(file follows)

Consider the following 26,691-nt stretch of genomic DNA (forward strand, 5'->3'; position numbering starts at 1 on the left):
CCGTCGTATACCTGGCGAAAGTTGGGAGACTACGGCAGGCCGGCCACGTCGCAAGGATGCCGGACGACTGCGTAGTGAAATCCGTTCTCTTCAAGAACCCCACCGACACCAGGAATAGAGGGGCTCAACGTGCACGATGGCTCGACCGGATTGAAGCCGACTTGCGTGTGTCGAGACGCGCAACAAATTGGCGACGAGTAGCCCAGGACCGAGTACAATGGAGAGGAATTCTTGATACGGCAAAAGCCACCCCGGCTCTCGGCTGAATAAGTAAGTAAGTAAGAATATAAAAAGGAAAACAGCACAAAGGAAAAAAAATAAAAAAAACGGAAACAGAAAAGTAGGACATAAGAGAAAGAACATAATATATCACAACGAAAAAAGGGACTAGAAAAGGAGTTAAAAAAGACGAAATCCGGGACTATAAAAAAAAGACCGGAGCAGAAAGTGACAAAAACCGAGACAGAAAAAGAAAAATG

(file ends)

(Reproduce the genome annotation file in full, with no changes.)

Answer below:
Consider the following 26,691-nt stretch of genomic DNA (forward strand, 5'->3'; position numbering starts at 1 on the left):
CCGTCGTATACCTGGCGAAAGTTGGGAGACTACGGCAGGCCGGCCACGTCGCAAGGATGCCGGACGACTGCGTAGTGAAATCCGTTCTCTTCAAGAACCCCACCGACACCAGGAATAGAGGGGCTCAACGTGCACGATGGCTCGACCGGATTGAAGCCGACTTGCGTGTGTCGAGACGCGCAACAAATTGGCGACGAGTAGCCCAGGACCGAGTACAATGGAGAGGAATTCTTGATACGGCAAAAGCCACCCCGGCTCTCGGCTGAATAAGTAAGTAAGTAAGAATATAAAAAGGAAAACAGCACAAAGGAAAAAAAATAAAAAAAACGGAAACAGAAAAGTAGGACATAAGAGAAAGAACATAATATATCACAACGAAAAAAGGGACTAGAAAAGGAGTTAAAAAAGACGAAATCCGGGACTATAAAAAAAAGACCGGAGCAGAAAGTGACAAAAACCGAGACAGAAAAAGAAAAATG